Yesterday I began discussing my thoughts about Pagan Christianity? as someone who has not yet read the book. I shared some of my perspective about what I perceive the authors’ thesis to be. I said that I tend to agree with at least some of what Viola is saying, in terms of agreeing with the historical differences in how we “do” church today compared with how the first century church did it. Where I may begin to diverge is in interpreting and applying that information.
There is no question that the first century church did things differently than we do today. There is no question that there were no church buildings and “pastors” who were seminary trained and “ordained.” But suddenly dumping the forms and institutions of current Churchianity is not the solution. Somehow trying to revive the forms of the first century is not the magic bullet either. So we ask more questions.
What about the issue of culture? How should the Church in each age interact with culture? What about the historical circumstances that helped bring about the forms, structure, theology, and worship that were developed in each century? All of these must be evaluated in this discussion. What if the call of the Church is to continually, and in a living, Spirit-filled way, interact with the current culture and time and continually express the gospel of the kingdom to an ever-changing world? I’m not saying that the Church has never made mistakes or terribly missed the heart and mission of Jesus; in fact, the church has made some big blunders and committed some horrific sins along the way. What I am saying is that through it’s history, the Church has been filled with real people who really loved Jesus, and who were trying the best ways they knew how to love God, love each other, love the world, and build the Church the way they thought God was leading them to.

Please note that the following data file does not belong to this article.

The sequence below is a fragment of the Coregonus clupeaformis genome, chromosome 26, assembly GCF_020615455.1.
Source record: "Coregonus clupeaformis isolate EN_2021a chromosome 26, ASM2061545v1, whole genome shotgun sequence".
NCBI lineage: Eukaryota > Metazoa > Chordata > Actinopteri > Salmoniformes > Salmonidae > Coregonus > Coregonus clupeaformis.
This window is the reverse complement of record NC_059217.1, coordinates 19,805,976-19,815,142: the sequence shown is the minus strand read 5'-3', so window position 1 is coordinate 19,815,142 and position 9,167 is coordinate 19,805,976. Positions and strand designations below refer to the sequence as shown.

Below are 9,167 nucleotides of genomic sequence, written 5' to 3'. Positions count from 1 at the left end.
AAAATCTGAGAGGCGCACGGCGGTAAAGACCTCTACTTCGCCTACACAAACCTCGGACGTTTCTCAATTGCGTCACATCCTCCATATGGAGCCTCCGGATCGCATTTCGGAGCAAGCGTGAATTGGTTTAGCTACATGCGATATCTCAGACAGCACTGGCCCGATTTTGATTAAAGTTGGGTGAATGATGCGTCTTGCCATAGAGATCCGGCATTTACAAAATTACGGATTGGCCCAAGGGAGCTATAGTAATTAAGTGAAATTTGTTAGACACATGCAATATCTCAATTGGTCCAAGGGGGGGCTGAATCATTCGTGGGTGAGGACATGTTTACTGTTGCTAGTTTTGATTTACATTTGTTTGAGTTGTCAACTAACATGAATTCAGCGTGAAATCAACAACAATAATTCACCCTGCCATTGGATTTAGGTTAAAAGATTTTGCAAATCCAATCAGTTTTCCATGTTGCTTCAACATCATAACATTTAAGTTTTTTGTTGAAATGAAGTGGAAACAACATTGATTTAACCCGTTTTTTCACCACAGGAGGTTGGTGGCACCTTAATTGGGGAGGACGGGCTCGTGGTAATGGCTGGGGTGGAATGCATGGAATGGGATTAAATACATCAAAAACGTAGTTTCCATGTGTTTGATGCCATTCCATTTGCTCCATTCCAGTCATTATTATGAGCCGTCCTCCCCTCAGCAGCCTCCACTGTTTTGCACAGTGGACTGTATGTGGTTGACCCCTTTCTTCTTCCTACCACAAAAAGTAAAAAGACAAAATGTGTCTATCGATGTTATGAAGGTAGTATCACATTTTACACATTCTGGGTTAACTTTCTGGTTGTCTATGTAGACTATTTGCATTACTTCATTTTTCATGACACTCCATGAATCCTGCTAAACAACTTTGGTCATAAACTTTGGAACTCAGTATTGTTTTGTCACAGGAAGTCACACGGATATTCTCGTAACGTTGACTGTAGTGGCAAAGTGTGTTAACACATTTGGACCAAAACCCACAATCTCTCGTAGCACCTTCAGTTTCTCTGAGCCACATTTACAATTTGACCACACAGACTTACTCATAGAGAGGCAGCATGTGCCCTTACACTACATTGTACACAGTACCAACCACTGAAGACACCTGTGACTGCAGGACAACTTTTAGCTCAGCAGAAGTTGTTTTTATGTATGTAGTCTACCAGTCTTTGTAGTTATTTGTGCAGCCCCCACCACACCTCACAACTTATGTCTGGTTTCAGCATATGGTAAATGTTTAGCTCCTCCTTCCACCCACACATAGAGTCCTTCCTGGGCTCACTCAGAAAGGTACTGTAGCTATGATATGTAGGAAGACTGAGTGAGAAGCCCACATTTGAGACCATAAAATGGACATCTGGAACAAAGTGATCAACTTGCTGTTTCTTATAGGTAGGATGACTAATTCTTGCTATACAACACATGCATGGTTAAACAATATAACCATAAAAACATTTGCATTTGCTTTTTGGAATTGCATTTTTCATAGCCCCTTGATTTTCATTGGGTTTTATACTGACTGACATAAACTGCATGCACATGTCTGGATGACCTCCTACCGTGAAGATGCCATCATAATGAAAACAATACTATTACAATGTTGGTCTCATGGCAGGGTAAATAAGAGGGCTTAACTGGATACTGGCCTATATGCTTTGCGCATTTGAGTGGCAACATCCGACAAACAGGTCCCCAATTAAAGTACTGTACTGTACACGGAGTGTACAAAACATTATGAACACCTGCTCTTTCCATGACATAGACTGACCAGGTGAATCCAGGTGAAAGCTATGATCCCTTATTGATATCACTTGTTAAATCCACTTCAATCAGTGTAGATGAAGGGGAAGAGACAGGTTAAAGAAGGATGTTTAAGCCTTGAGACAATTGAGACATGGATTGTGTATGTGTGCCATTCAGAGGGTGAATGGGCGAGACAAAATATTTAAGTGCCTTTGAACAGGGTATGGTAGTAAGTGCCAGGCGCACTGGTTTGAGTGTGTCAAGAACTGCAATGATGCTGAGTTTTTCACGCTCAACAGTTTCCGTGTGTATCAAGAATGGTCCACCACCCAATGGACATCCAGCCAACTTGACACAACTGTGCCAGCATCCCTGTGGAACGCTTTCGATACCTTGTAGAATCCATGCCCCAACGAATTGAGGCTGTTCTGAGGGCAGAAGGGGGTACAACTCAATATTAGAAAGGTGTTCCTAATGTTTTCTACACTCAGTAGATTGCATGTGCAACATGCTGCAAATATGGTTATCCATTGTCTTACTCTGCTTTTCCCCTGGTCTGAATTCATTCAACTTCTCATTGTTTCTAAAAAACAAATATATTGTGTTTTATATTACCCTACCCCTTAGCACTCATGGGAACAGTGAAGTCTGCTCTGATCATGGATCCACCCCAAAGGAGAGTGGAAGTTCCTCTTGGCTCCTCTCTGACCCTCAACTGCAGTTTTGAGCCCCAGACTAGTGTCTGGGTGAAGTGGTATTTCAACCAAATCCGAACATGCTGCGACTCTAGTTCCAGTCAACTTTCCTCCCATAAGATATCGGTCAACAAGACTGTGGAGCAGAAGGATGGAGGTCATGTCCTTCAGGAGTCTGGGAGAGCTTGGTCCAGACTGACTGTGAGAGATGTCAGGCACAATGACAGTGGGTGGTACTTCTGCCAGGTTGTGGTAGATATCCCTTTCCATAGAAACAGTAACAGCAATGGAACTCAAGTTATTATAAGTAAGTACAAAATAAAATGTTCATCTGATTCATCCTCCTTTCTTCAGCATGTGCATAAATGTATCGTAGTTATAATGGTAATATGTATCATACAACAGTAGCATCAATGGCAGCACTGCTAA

Does interacting with culture mean that some of the elements that became part of our heritage and worship and church structure were originally “pagan?” Yes, it probably does. Like a Christmas tree. Even the very words that people (I’m assuming) like Frank Viola would cite as calls to purity (like ekklesia and agape) all came from the Greco-Roman culture of the first century, replete with their own meanings, connotations, and perhaps “pagan” baggage. The writers of the New Testament, under the inspiration of the Spirit, claimed those words for us and imbued them with new meaning. I am very hesitant to throw the proverbial baby out with the bathwater, and divorce the interaction of God with the history and culture and philosophy of multiple generations of believers from the way that I practice worship.
That doesn’t mean, however, that I should simply accept the current structures and ways of doing church without a second thought. We must always seek the guiding, refining, and renewing presence of the Spirit of God in each generation to fully embody and express the Christ and His gospel. If we are faithful to do that with humble hearts, God will always respond in love, truth, and power. Whether or not Viola and Barna have hit the mark in the book, I believe their desire is that the Church would become all that God has intended for it to be.
Perhaps what is at issue for Frank Viola and others is not so much an issue with form and practice, but an issue with values and heart. Regardless of what structures and forms the Church takes on, and whatever their cultural origins, if we are missing the spiritual heartbeat of what God has always been about in His church, then we’ve missed the point. More on this tomorrow….
Read the excellent conversation in the comments from the first Out of Ur post here.
Another interesting review of the book from Precipice Magazine here.